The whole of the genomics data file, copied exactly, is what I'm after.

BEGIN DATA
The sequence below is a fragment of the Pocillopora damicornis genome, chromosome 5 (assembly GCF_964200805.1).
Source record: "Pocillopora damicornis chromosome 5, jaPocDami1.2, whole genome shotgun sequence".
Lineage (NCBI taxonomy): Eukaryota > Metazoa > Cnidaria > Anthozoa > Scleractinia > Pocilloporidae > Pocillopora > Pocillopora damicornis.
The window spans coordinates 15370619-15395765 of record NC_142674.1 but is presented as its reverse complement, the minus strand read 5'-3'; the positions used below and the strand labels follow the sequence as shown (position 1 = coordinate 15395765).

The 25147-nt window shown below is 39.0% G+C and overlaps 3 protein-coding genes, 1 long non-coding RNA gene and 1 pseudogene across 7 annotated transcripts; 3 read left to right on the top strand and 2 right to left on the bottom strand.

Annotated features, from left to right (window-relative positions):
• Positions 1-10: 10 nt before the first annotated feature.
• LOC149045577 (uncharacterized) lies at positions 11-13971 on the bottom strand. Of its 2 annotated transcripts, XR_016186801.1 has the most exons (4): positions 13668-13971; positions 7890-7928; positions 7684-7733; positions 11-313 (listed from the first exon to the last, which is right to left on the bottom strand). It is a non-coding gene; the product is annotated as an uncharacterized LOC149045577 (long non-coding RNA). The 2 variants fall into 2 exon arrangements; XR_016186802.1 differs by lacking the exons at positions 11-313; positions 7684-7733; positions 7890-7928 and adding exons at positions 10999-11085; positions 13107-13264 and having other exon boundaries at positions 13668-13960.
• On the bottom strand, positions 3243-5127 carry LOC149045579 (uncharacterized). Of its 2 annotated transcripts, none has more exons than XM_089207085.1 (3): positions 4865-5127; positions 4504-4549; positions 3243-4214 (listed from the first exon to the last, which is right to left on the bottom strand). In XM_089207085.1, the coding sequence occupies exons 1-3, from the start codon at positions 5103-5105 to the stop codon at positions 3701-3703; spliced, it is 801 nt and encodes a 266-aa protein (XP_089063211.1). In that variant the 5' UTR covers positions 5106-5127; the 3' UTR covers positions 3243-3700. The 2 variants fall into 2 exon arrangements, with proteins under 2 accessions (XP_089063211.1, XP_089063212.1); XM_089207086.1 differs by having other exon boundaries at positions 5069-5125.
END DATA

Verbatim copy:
The sequence below is a fragment of the Pocillopora damicornis genome, chromosome 5 (assembly GCF_964200805.1).
Source record: "Pocillopora damicornis chromosome 5, jaPocDami1.2, whole genome shotgun sequence".
Lineage (NCBI taxonomy): Eukaryota > Metazoa > Cnidaria > Anthozoa > Scleractinia > Pocilloporidae > Pocillopora > Pocillopora damicornis.
The window spans coordinates 15370619-15395765 of record NC_142674.1 but is presented as its reverse complement, the minus strand read 5'-3'; the positions used below and the strand labels follow the sequence as shown (position 1 = coordinate 15395765).

The 25147-nt window shown below is 39.0% G+C and overlaps 3 protein-coding genes, 1 long non-coding RNA gene and 1 pseudogene across 7 annotated transcripts; 3 read left to right on the top strand and 2 right to left on the bottom strand.

Annotated features, from left to right (window-relative positions):
• Positions 1-10: 10 nt before the first annotated feature.
• LOC149045577 (uncharacterized) lies at positions 11-13971 on the bottom strand. Of its 2 annotated transcripts, XR_016186801.1 has the most exons (4): positions 13668-13971; positions 7890-7928; positions 7684-7733; positions 11-313 (listed from the first exon to the last, which is right to left on the bottom strand). It is a non-coding gene; the product is annotated as an uncharacterized LOC149045577 (long non-coding RNA). The 2 variants fall into 2 exon arrangements; XR_016186802.1 differs by lacking the exons at positions 11-313; positions 7684-7733; positions 7890-7928 and adding exons at positions 10999-11085; positions 13107-13264 and having other exon boundaries at positions 13668-13960.
• On the bottom strand, positions 3243-5127 carry LOC149045579 (uncharacterized). Of its 2 annotated transcripts, none has more exons than XM_089207085.1 (3): positions 4865-5127; positions 4504-4549; positions 3243-4214 (listed from the first exon to the last, which is right to left on the bottom strand). In XM_089207085.1, the coding sequence occupies exons 1-3, from the start codon at positions 5103-5105 to the stop codon at positions 3701-3703; spliced, it is 801 nt and encodes a 266-aa protein (XP_089063211.1). In that variant the 5' UTR covers positions 5106-5127; the 3' UTR covers positions 3243-3700. The 2 variants fall into 2 exon arrangements, with proteins under 2 accessions (XP_089063211.1, XP_089063212.1); XM_089207086.1 differs by having other exon boundaries at positions 5069-5125.